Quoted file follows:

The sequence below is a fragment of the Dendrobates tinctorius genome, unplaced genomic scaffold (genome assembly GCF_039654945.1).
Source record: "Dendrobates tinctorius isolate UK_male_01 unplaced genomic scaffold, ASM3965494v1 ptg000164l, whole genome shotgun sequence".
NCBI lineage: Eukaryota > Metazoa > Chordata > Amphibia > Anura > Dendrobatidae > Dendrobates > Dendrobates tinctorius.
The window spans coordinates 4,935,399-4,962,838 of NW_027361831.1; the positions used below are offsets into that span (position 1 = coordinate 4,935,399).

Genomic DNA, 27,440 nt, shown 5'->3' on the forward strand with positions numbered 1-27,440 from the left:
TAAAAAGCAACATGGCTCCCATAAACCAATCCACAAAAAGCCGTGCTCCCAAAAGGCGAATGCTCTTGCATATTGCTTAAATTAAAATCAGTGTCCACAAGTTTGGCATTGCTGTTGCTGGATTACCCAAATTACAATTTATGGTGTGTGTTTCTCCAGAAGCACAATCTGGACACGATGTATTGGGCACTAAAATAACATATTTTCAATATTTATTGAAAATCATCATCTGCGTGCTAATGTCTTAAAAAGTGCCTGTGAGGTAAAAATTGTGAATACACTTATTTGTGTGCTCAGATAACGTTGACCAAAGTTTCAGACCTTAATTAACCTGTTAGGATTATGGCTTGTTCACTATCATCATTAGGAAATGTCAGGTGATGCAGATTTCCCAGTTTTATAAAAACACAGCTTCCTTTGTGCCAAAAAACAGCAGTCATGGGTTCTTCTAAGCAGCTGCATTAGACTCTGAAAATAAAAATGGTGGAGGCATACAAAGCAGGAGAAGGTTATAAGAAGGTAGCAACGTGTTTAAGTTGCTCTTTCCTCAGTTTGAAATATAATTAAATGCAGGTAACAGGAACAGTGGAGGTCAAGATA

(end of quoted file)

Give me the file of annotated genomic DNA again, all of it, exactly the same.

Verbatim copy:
The sequence below is a fragment of the Dendrobates tinctorius genome, unplaced genomic scaffold (genome assembly GCF_039654945.1).
Source record: "Dendrobates tinctorius isolate UK_male_01 unplaced genomic scaffold, ASM3965494v1 ptg000164l, whole genome shotgun sequence".
NCBI lineage: Eukaryota > Metazoa > Chordata > Amphibia > Anura > Dendrobatidae > Dendrobates > Dendrobates tinctorius.
The window spans coordinates 4,935,399-4,962,838 of NW_027361831.1; the positions used below are offsets into that span (position 1 = coordinate 4,935,399).

Genomic DNA, 27,440 nt, shown 5'->3' on the forward strand with positions numbered 1-27,440 from the left:
TAAAAAGCAACATGGCTCCCATAAACCAATCCACAAAAAGCCGTGCTCCCAAAAGGCGAATGCTCTTGCATATTGCTTAAATTAAAATCAGTGTCCACAAGTTTGGCATTGCTGTTGCTGGATTACCCAAATTACAATTTATGGTGTGTGTTTCTCCAGAAGCACAATCTGGACACGATGTATTGGGCACTAAAATAACATATTTTCAATATTTATTGAAAATCATCATCTGCGTGCTAATGTCTTAAAAAGTGCCTGTGAGGTAAAAATTGTGAATACACTTATTTGTGTGCTCAGATAACGTTGACCAAAGTTTCAGACCTTAATTAACCTGTTAGGATTATGGCTTGTTCACTATCATCATTAGGAAATGTCAGGTGATGCAGATTTCCCAGTTTTATAAAAACACAGCTTCCTTTGTGCCAAAAAACAGCAGTCATGGGTTCTTCTAAGCAGCTGCATTAGACTCTGAAAATAAAAATGGTGGAGGCATACAAAGCAGGAGAAGGTTATAAGAAGGTAGCAACGTGTTTAAGTTGCTCTTTCCTCAGTTTGAAATATAATTAAATGCAGGTAACAGGAACAGTGGAGGTCAAGATA